The Nobel economist Michael Spence speaks about the clogged pipeline between the “large pools of savings in sovereign wealth funds, pension funds, and insurance companies” and the “emerging economies’ huge financing needs for infrastructure and urbanisation”. The United Nations Environment Programme Financial Inquiry has been actively building global support for action by governments, which would push investors to be more long-term and sustainability focused. And Bill Gates has set a new benchmark by agreeing to invest 2% of his wealth in a new green energy R&D fund. If the world’s 50 biggest institutional investors followed suit, the fund would be about €770bn.Some institutional investors may find this new context unsettling. 

But might it be exactly what they need to re-discover their own social purpose? Investors also have their own good reasons to be upbeat about infrastructure. At a time when, as Guerra says “all four cylinders of the growth engine are at half speed”, and there are fewer good places to invest, infrastructure offers the potential of better yield than Treasury bonds.

So what is getting in the way of faster progress? For investors, the challenges are scale, governance and competence. For governments, the challenge is policy confusion and uncertainty.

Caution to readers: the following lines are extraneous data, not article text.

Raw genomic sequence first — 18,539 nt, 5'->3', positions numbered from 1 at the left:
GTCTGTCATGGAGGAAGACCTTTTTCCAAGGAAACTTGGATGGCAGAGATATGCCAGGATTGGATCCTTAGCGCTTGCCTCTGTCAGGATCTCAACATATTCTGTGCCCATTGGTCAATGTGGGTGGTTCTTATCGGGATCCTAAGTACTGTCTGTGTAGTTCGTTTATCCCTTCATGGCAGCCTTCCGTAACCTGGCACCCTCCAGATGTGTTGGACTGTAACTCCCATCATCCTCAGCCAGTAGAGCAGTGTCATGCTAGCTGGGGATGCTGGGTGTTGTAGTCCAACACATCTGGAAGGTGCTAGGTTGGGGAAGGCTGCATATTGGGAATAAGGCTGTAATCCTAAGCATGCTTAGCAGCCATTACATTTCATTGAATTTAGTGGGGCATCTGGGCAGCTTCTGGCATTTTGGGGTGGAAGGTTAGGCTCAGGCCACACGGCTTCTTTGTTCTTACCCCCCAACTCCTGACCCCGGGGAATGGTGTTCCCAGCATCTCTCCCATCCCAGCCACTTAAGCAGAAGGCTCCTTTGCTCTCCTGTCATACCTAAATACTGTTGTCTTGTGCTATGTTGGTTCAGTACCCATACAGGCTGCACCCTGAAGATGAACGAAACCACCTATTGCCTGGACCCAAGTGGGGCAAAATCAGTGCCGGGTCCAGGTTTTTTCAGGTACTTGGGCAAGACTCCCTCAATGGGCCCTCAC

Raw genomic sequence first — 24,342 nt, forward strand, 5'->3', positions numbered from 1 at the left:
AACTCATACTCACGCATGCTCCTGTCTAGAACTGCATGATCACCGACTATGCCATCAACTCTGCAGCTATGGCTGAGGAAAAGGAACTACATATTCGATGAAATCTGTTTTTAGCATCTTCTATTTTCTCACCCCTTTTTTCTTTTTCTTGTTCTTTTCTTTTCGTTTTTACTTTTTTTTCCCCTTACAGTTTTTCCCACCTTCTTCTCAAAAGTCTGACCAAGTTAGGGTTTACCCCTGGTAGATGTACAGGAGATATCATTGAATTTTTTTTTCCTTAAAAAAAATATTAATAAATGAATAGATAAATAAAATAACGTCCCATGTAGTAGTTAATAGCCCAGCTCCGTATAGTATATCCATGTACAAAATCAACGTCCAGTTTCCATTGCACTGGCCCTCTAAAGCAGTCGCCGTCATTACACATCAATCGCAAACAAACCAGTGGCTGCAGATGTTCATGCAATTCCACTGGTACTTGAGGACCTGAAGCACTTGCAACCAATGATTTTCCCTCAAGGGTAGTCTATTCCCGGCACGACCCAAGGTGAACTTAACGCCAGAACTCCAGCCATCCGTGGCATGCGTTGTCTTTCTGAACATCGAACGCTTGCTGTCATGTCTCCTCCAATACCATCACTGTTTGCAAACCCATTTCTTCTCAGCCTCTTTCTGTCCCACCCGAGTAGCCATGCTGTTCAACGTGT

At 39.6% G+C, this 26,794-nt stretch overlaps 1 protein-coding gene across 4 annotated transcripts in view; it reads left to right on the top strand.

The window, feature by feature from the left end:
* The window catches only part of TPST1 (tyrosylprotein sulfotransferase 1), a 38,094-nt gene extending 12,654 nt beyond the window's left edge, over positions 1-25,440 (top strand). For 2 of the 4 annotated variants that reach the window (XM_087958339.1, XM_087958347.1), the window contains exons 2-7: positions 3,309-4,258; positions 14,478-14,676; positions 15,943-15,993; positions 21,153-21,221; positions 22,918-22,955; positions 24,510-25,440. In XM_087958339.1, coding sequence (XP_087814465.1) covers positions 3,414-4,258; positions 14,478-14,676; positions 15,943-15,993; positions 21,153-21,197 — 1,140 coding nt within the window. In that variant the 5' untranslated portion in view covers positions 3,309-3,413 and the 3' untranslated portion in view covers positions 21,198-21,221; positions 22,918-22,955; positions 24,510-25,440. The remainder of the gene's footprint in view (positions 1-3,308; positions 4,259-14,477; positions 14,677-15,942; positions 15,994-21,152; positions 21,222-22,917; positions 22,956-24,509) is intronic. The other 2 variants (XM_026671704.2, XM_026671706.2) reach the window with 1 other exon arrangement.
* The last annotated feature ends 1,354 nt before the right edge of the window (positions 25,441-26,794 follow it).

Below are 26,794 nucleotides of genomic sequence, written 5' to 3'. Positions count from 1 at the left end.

Size really does matter in infrastructure investing. It defines fees, the competence needed to monitor investments and the ability to co-invest. The good news is that movement by the biggest funds would have a snowball effect. According to the OECD, the top seven EU pension funds account for $3.5trn (€3.3trn) while the next 160 only account for $2.7trn. Arguably, these smaller funds are wise not to get into infrastructure until the big funds have restructured the marketplace and made it more customer centric.

Governance and twenty-first century definitions of fiduciary duty are major issues and have been much talked about. The only thing that needs to be said is “just do it”.